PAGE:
This story was updated at 4:23 p.m., 5:15 p.m. and 6:30 p.m. ET.
Despite the outpouring of support for bailout watchdog Elizabeth Warren's candidacy to lead a new consumer protection agency, one prominent Democrat continues to publicly stand in her way: Senate Banking Committee Chairman Christopher Dodd.
The Connecticut Democrat, who has lambasted lenders for taking advantage of cash-strapped borrowers and bank regulators for their poor record in protecting consumers, led the effort to get the recently-enacted financial reform law through Congress. The agency it calls for -- a unit specifically charged with protecting borrowers from predatory lenders -- survived attacks by the financial services industry and Republicans. It's now hailed as one of the Obama administration's top achievements.
But now that the fight has shifted from the creation of the agency to who's going to lead it, Dodd's role seems to have reversed, say some financial reform advocates -- rather than fighting for the toughest possible advocate to fight for consumers and families, he's openly doubting the wisdom of that selection. And it's not clear whether the two have even had a meeting in the last year.
Elizabeth Warren, a Harvard Law professor with an expertise in bankruptcy and consumer finances, came up with the idea for the agency in a 2007 article. Courted by Congressional Democrats and the White House, she's served as the public face of the campaign to get the idea enacted into law. And since the fall of 2008 she's led the Congressional Oversight Panel, a watchdog agency keeping tabs on the government's massive bailout of the financial and auto industries.
More than 60 members of the House and a dozen-plus senators have urged President Barack Obama to nominate Warren for the consumer post, including House Financial Services Committee Chairman Barney Frank. So have the country's largest unions, consumer advocacy groups, law school professors, and a handful of Republicans. Other than Dodd, not a single Democrat in national politics has publicly objected to her nomination.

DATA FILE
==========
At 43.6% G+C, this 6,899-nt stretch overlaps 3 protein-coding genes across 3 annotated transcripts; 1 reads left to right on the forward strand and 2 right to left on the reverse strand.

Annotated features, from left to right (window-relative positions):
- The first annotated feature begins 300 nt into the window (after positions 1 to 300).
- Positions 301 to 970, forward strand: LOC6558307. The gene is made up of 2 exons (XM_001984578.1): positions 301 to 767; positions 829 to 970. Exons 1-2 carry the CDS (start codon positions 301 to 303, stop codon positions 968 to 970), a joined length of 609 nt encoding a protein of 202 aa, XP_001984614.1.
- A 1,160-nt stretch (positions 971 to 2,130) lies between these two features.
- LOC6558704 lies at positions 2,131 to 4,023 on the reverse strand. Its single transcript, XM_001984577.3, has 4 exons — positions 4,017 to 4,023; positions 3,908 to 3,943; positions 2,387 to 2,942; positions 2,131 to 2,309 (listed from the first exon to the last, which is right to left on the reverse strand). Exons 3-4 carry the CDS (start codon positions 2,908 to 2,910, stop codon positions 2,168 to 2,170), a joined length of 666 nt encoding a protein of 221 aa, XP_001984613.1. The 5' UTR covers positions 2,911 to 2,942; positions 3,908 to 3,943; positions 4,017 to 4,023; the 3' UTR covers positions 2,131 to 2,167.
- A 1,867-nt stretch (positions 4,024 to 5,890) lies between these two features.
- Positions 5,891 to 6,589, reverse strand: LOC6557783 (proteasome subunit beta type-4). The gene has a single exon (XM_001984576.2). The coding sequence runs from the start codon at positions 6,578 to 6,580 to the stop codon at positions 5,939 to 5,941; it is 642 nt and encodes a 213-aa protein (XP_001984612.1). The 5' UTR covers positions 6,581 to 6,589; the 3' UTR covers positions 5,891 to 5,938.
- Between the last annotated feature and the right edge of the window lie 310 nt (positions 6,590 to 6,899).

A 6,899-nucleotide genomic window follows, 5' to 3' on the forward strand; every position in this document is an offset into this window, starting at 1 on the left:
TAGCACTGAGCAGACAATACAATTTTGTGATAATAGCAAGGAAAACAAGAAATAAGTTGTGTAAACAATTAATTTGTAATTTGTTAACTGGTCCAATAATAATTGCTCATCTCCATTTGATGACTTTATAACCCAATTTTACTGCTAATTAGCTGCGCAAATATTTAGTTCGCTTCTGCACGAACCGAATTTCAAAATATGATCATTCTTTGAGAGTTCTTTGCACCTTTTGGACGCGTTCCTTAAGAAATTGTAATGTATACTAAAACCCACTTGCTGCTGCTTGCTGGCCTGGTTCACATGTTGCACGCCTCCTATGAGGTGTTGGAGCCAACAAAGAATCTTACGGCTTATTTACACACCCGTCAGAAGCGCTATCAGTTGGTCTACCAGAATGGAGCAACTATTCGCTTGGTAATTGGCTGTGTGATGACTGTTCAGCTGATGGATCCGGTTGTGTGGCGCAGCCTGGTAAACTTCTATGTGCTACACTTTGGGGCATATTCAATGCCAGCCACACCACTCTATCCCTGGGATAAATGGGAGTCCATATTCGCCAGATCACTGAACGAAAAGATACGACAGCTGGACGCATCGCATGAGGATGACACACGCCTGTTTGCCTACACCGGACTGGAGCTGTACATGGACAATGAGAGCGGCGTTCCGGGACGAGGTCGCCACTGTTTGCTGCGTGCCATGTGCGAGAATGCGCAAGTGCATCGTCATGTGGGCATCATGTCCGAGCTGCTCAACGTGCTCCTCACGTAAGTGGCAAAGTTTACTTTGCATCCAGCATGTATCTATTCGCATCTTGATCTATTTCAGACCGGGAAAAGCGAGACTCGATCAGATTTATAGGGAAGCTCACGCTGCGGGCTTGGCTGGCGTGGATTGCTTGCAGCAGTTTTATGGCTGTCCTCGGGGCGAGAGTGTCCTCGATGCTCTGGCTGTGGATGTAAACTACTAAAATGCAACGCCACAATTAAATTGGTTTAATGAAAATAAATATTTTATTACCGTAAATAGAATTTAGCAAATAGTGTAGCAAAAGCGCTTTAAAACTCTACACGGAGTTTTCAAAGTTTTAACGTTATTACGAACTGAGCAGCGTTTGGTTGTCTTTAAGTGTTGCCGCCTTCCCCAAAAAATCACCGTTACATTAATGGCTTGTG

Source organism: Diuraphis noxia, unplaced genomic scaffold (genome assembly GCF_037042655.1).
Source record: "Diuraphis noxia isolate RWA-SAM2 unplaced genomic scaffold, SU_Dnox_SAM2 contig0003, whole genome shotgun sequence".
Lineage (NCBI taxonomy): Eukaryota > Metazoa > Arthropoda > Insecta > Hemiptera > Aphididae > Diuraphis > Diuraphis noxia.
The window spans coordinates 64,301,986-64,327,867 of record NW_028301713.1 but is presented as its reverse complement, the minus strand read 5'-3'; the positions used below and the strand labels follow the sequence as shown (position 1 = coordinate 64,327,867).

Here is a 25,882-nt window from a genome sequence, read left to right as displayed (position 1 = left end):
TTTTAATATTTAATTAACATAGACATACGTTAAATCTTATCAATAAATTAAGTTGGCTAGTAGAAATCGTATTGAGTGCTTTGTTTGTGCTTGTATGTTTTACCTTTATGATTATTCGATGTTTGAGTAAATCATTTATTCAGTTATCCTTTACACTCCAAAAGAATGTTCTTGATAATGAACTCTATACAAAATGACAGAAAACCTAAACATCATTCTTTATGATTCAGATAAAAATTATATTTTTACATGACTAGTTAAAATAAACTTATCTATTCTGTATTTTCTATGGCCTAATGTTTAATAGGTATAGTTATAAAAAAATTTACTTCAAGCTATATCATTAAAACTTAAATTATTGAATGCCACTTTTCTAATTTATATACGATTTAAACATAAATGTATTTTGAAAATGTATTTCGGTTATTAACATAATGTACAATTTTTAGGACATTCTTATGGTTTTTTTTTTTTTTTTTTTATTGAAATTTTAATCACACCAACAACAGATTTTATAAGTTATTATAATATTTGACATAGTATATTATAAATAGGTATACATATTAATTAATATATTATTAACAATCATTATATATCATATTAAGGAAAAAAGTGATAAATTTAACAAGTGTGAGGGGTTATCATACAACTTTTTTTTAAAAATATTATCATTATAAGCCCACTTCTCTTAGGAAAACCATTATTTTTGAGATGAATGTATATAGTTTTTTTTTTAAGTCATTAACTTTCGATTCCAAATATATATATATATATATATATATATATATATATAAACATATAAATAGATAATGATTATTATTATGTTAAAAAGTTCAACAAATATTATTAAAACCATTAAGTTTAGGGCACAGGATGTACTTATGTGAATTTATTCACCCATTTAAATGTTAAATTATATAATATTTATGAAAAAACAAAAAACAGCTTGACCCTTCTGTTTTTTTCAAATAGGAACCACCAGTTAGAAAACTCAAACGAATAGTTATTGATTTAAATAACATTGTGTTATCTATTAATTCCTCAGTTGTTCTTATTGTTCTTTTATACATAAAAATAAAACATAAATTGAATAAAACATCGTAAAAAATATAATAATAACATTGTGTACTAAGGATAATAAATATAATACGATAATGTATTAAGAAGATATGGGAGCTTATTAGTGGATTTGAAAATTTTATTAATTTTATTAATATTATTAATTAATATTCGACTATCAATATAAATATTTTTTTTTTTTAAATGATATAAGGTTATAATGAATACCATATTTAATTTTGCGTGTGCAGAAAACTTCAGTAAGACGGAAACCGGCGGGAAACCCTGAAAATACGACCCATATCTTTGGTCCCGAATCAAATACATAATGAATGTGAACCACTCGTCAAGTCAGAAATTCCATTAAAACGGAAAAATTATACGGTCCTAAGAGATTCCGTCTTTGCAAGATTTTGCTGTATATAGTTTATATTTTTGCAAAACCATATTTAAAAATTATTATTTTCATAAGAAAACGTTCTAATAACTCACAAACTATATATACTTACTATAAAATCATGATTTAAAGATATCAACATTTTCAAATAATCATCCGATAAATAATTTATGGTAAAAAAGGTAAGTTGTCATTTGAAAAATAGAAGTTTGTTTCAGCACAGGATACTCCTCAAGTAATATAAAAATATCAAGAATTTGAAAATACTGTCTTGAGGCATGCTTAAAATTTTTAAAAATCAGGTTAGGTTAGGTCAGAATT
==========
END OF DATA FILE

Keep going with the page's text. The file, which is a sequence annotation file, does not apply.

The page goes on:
Dodd has said that there are questions about whether the Senate would confirm her. Warren would have to garner 60 votes to end a filibuster before the Senate could give her nomination an up-or-down vote.
He's also raised questions about her management experience, pressing that whomever is chosen to lead the new agency will need certain skills to navigate the tough bureaucratic battles sure to ensue when the consumer regulator tries to restrict a certain type of loan, for example.
Supporters have knocked back those criticisms. The White House says she's "very confirmable" -- Warren was spotted leaving the White House Thursday afternoon -- and Ann Brown, a former chairwoman of the U.S. Consumer Product Safety Commission, dismissed the management critique, arguing in an op-ed that successful agency heads routinely lack experience running large bureaucracies. Industry-friendly candidates are never questioned on this point, Brown said. Intellect matters, she argued -- not bureaucratic experience.
After her Thursday meeting at the White House, an Obama spokesman reiterated that Obama believes Warren is a "champion for middle class families and consumers." No decision is imminent, the spokesman added.
But Dodd persists. In interviews with Bloomberg News, Dow Jones, TPMDC and others, Dodd reiterates that she's qualified, but that there are questions about whether the Senate would confirm her.
Some involved in the legislative effort to get the bill through Congress point to Warren's aggressive advocacy on behalf of the new agency as a sore point between the two.
For months, Dodd tried to garner bipartisan support for the bill, trying to win the support of Sen. Richard Shelby, an Alabaman and the top Republican on the banking committee, and Sen. Bob Corker, a Tennessee Republican on the committee.
But every time word leaked that Dodd was potentially softening his position for a tough new consumer agency, Warren publicly pushed back.
In December, members of Dodd's staff met with consumer groups and told them to prepare backup plans in case an independent consumer agency didn't emerge from the process. What was the least they'd support, the consumer advocates were asked. Frantic e-mails and conference calls ensued as advocates worried that the agency -- a centerpiece of the legislation -- was in doubt.
In January, after the Wall Street Journal reported that Dodd was looking to scrap the idea of an independent agency, Warren penned a letter to supporters urging them to fight. "The next few weeks will determine whether our hard work will make a difference for families or whether families will lose once again," she wrote.